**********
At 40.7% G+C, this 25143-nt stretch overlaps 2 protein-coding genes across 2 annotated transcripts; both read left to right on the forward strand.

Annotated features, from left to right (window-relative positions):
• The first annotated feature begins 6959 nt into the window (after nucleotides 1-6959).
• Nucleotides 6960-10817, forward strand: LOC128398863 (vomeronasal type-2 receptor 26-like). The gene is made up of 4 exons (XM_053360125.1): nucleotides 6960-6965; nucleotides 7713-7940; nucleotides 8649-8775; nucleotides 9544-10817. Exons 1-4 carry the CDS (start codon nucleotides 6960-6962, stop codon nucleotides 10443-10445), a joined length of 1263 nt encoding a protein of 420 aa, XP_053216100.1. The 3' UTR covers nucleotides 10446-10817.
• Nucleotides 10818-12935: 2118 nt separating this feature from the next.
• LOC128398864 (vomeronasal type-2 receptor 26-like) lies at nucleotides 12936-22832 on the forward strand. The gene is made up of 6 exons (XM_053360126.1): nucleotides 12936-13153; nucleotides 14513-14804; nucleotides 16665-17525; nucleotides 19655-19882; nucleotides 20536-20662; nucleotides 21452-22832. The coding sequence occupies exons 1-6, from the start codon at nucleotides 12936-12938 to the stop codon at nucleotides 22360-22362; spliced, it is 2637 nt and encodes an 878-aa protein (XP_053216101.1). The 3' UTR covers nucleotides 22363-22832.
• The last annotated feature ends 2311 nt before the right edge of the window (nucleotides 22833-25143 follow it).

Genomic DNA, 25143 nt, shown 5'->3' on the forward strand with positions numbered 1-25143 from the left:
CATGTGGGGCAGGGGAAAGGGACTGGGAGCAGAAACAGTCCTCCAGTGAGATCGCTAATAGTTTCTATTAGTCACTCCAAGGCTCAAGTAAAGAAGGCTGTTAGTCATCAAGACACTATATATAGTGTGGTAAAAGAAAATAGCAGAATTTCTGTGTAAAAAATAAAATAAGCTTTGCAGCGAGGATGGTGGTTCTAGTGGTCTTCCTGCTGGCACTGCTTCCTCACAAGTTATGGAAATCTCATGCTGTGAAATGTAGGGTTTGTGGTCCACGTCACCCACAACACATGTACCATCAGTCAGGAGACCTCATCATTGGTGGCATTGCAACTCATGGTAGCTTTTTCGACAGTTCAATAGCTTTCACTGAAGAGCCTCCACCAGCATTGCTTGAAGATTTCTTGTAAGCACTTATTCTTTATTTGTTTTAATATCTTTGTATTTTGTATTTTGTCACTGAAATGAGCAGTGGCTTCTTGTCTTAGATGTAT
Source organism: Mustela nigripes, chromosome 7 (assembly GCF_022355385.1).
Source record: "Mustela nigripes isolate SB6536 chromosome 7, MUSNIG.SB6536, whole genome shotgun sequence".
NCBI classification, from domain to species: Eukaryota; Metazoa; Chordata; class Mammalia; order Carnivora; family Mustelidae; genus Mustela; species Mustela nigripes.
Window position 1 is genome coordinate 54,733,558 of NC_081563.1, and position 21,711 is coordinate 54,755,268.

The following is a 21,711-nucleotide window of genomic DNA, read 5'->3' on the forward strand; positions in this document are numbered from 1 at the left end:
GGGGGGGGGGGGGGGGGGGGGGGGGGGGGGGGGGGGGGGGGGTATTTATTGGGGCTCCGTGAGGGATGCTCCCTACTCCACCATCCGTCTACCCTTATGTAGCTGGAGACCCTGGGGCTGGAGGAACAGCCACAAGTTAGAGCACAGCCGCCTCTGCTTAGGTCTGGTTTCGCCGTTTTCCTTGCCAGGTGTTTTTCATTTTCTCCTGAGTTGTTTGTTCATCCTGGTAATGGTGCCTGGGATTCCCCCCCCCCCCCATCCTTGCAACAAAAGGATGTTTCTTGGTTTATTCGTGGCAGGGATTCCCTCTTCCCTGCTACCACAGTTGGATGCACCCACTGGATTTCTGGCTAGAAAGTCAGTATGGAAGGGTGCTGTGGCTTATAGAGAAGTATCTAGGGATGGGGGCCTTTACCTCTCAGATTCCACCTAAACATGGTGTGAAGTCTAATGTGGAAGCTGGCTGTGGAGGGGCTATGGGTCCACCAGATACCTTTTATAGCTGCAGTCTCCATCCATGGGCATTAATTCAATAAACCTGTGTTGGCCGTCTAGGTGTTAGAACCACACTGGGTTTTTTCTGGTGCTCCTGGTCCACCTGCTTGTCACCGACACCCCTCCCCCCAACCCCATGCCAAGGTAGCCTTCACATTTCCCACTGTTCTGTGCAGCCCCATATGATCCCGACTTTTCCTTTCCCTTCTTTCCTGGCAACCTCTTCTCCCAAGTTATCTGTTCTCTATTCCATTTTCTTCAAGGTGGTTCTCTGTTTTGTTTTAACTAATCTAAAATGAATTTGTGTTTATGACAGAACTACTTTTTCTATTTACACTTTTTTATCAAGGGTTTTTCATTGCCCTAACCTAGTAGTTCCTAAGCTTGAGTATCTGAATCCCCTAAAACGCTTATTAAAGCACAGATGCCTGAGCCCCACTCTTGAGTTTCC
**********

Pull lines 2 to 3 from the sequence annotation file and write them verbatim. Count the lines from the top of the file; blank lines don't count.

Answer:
Annotated features, from left to right (window-relative positions):
• The first annotated feature begins 6959 nt into the window (after nucleotides 1-6959).